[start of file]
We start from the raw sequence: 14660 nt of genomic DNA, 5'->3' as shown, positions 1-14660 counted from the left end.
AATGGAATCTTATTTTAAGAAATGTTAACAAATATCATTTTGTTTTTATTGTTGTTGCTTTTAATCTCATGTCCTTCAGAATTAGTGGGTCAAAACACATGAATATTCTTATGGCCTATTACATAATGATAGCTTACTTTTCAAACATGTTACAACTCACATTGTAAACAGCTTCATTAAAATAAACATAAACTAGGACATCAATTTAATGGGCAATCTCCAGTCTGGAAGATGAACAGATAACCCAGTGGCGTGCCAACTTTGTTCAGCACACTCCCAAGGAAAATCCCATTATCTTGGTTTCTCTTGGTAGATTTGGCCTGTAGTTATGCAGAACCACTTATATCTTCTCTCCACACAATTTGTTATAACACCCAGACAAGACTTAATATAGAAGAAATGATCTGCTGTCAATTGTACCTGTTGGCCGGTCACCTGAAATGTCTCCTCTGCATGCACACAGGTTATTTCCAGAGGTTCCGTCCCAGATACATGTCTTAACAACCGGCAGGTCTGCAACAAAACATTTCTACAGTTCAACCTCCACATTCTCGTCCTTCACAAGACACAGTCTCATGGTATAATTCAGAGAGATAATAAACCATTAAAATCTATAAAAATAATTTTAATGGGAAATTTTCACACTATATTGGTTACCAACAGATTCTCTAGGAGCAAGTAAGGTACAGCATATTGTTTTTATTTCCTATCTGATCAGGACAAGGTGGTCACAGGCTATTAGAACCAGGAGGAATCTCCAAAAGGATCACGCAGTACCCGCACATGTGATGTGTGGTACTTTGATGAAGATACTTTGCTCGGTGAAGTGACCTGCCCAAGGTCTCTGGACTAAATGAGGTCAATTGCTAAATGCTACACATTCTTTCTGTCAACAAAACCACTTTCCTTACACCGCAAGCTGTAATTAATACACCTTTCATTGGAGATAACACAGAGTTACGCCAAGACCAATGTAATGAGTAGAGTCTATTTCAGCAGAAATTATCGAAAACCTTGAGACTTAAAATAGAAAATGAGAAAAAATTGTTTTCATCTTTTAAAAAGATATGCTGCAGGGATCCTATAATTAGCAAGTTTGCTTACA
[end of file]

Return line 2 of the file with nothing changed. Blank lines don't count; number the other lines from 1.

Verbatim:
AATGGAATCTTATTTTAAGAAATGTTAACAAATATCATTTTGTTTTTATTGTTGTTGCTTTTAATCTCATGTCCTTCAGAATTAGTGGGTCAAAACACATGAATATTCTTATGGCCTATTACATAATGATAGCTTACTTTTCAAACATGTTACAACTCACATTGTAAACAGCTTCATTAAAATAAACATAAACTAGGACATCAATTTAATGGGCAATCTCCAGTCTGGAAGATGAACAGATAACCCAGTGGCGTGCCAACTTTGTTCAGCACACTCCCAAGGAAAATCCCATTATCTTGGTTTCTCTTGGTAGATTTGGCCTGTAGTTATGCAGAACCACTTATATCTTCTCTCCACACAATTTGTTATAACACCCAGACAAGACTTAATATAGAAGAAATGATCTGCTGTCAATTGTACCTGTTGGCCGGTCACCTGAAATGTCTCCTCTGCATGCACACAGGTTATTTCCAGAGGTTCCGTCCCAGATACATGTCTTAACAACCGGCAGGTCTGCAACAAAACATTTCTACAGTTCAACCTCCACATTCTCGTCCTTCACAAGACACAGTCTCATGGTATAATTCAGAGAGATAATAAACCATTAAAATCTATAAAAATAATTTTAATGGGAAATTTTCACACTATATTGGTTACCAACAGATTCTCTAGGAGCAAGTAAGGTACAGCATATTGTTTTTATTTCCTATCTGATCAGGACAAGGTGGTCACAGGCTATTAGAACCAGGAGGAATCTCCAAAAGGATCACGCAGTACCCGCACATGTGATGTGTGGTACTTTGATGAAGATACTTTGCTCGGTGAAGTGACCTGCCCAAGGTCTCTGGACTAAATGAGGTCAATTGCTAAATGCTACACATTCTTTCTGTCAACAAAACCACTTTCCTTACACCGCAAGCTGTAATTAATACACCTTTCATTGGAGATAACACAGAGTTACGCCAAGACCAATGTAATGAGTAGAGTCTATTTCAGCAGAAATTATCGAAAACCTTGAGACTTAAAATAGAAAATGAGAAAAAATTGTTTTCATCTTTTAAAAAGATATGCTGCAGGGATCCTATAATTAGCAAGTTTGCTTACA